3 credits

ECO 2002: Introduction to Macroeconomics
This course emphasizes the problems of national income accounting, growth measurement, and fiscal and monetary policy. Economic theory will be developed from the viewpoint of society as a whole. The fiscal and monetary policy tools available to the government will be discussed. Keynesian and Monetarist economic theories will be used to demonstrate the effect that these government policies have on national income, employment, and price level changes.
3 credits

ECO 2023: Economics of the Environment
This course provides students with a firm foundation in economic theory with particular emphasis on the neoclassical model of market efficiency. With this foundation, students study the subfield of environmental and natural resource economics. Particular emphasis is placed on understanding market failures associated with public goods and externalities along with the policies that the government can use to correct these market failures. The course explores critiques of the neoclassical model of market efficiency and considers emerging concepts in ecological economic and the growing local economies movement. Students assess competing views on the potential for continued economic growth of the macro economy and become familiar with our monetary system and the role of the Federal Reserve. Quantitative skills are developed throughout the course by interpreting data and doing economic analyses.
3 credits

ECO 3001: Intermediate Microeconomic Analysis
This course studies the allocation of resources and determination of prices within various market structures. These will be studied in the contexts of the consumer, the employer and the worker. The determination of income will also be studied. There will be emphasis on analytic tools.
Prerequisite: ECO 2001 Introduction to Microeconomics
3 credits

ECO 3002: Intermediate Macroeconomic Analysis
This course studies the forces that determine the level of aggregate economic activity.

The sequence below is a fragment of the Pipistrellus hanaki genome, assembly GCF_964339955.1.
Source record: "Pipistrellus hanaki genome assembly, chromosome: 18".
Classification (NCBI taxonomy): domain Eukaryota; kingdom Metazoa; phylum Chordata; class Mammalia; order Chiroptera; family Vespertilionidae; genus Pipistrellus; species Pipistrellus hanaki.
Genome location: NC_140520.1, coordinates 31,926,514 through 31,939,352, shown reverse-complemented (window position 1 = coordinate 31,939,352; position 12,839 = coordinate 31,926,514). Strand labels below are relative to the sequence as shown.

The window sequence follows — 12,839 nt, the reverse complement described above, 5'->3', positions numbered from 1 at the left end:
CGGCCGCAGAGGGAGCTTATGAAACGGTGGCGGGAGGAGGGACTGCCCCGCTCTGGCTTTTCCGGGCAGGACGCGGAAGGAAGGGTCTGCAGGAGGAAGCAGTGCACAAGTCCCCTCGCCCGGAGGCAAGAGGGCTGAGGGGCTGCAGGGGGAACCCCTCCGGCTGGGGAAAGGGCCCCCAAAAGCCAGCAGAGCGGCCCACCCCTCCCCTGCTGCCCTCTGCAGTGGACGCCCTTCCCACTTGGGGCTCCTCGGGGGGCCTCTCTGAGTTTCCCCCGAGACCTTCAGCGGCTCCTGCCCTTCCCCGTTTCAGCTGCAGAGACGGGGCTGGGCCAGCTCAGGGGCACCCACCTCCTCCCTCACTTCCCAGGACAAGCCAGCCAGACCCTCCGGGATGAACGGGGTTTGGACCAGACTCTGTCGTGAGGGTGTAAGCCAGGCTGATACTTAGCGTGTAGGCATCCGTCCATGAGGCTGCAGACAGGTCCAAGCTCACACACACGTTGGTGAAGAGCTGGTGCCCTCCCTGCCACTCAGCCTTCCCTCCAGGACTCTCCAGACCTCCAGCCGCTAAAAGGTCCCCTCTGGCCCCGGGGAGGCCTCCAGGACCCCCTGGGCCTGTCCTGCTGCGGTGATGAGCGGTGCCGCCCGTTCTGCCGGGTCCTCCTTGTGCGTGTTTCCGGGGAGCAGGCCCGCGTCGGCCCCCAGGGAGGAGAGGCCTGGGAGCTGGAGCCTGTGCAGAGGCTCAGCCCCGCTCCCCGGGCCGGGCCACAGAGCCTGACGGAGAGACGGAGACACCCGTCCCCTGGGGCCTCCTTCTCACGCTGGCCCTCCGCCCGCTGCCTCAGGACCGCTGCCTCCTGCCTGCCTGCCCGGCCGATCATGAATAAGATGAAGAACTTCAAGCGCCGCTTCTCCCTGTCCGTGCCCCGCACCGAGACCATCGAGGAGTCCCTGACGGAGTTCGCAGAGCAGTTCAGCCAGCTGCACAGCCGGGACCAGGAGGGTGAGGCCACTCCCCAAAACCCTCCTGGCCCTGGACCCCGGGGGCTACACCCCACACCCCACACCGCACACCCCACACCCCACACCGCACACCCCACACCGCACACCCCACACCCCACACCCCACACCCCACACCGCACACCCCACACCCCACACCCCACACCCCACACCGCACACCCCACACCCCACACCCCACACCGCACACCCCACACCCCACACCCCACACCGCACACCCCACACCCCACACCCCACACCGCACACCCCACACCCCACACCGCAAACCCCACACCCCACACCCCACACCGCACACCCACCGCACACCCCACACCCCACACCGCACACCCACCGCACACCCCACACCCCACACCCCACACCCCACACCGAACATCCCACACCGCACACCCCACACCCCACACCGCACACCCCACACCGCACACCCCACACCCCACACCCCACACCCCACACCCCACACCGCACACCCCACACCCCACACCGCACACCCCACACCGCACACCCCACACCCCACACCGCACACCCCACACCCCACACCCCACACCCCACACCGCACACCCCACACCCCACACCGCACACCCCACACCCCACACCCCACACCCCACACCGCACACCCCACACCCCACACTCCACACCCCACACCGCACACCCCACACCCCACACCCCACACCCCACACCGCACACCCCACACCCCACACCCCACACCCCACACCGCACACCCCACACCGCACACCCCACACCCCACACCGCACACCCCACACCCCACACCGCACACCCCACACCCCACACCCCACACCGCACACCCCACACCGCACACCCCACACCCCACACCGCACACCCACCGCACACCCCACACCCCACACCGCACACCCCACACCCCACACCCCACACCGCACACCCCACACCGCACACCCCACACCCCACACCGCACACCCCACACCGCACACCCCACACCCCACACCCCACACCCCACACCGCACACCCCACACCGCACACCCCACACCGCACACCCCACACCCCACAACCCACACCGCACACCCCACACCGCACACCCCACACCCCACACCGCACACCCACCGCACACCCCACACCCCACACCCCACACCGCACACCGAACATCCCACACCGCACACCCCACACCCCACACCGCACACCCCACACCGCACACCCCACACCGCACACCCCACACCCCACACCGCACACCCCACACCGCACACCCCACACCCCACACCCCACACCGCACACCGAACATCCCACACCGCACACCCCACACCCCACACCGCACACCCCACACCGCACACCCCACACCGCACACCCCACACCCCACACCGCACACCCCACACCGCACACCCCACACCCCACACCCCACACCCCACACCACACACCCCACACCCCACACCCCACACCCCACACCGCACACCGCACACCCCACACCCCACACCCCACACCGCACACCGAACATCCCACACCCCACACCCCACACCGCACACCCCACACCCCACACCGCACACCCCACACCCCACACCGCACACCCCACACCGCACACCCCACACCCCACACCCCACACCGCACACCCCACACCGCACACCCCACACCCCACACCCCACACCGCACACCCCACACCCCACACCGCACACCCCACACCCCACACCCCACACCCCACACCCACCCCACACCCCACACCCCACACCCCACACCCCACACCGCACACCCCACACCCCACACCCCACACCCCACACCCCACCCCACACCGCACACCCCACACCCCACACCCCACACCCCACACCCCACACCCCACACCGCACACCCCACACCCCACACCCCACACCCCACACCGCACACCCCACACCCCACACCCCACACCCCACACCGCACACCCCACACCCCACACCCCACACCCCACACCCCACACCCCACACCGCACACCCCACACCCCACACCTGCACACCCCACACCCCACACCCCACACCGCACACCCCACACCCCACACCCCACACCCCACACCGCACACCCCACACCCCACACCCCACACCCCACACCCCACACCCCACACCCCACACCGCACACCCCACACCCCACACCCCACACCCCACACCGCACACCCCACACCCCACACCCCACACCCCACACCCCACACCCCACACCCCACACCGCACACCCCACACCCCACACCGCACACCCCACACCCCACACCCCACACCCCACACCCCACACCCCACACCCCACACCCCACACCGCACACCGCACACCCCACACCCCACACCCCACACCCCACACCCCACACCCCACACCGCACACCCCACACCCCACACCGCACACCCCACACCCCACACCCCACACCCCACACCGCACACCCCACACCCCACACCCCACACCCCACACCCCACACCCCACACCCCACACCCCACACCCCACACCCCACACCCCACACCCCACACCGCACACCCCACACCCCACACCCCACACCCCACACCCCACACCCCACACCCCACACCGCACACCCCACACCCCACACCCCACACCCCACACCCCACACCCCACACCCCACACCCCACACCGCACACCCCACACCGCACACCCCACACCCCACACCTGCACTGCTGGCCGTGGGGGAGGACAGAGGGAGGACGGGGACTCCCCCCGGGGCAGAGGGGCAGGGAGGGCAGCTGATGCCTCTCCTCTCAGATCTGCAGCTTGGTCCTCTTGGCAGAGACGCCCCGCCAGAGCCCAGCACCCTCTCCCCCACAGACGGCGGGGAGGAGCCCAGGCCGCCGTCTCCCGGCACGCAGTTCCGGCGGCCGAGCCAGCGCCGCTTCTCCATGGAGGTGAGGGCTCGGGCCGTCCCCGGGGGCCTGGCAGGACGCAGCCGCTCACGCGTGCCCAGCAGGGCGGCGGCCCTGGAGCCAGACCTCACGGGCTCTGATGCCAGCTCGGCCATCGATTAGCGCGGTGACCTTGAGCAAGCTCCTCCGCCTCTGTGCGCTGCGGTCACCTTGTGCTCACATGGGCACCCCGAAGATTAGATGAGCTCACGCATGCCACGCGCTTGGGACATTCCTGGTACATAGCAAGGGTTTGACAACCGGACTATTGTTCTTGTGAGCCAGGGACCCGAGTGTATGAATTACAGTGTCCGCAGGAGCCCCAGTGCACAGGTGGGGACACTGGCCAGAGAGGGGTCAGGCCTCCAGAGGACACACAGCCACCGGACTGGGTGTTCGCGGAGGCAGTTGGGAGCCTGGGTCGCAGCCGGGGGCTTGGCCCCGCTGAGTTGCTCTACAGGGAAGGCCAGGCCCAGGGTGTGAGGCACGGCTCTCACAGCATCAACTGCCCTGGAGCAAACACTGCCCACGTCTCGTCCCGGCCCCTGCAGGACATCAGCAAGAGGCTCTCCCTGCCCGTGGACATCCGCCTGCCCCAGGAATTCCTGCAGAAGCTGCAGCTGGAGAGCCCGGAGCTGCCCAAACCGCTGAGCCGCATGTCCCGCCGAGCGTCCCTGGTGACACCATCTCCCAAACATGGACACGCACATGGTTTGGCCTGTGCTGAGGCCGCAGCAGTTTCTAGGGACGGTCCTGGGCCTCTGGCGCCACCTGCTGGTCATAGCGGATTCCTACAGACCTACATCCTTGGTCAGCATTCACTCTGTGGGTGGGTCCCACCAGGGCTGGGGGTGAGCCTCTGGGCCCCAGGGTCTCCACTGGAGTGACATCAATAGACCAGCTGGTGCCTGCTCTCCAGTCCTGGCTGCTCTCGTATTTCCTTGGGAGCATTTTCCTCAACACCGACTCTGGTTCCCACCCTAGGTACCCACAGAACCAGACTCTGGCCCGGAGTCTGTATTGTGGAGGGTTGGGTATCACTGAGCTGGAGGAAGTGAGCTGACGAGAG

Prerequisite: ECO 2002 Introduction to Macroeconomics.
3 credits

ECO/ELA 3023: Contemporary Political Economy
This course will examine the origins and character of the tendency towards crisis in capitalist market systems with emphasis on the contemporary American economy. At the core of our study will be the effort to understand how the forces in a market society affect community, family, the workplace, the environment and the general world order. In particular we will study income and wealth inequality across generations, the role that disasters (natural, financial and political) have played in providing opportunity for profit and the economic doctrines that have supported and explained these market processes and outcomes.
3 credits

ECO 3033: International Trade
A brief history of trade and commerce and their relationship to the internal patterns of society, followed by a more detailed analysis of the historical and theoretical origins and present-day patterns of modern trade and finance. A major focus will be the recent trends toward consolidation of the world’s nations into trading blocs such as the European Union and NAFTA and the role of international lending policies (IMF. the World Bank) and global agencies (World Trade Organization and GATT) in facilitating trade and finance.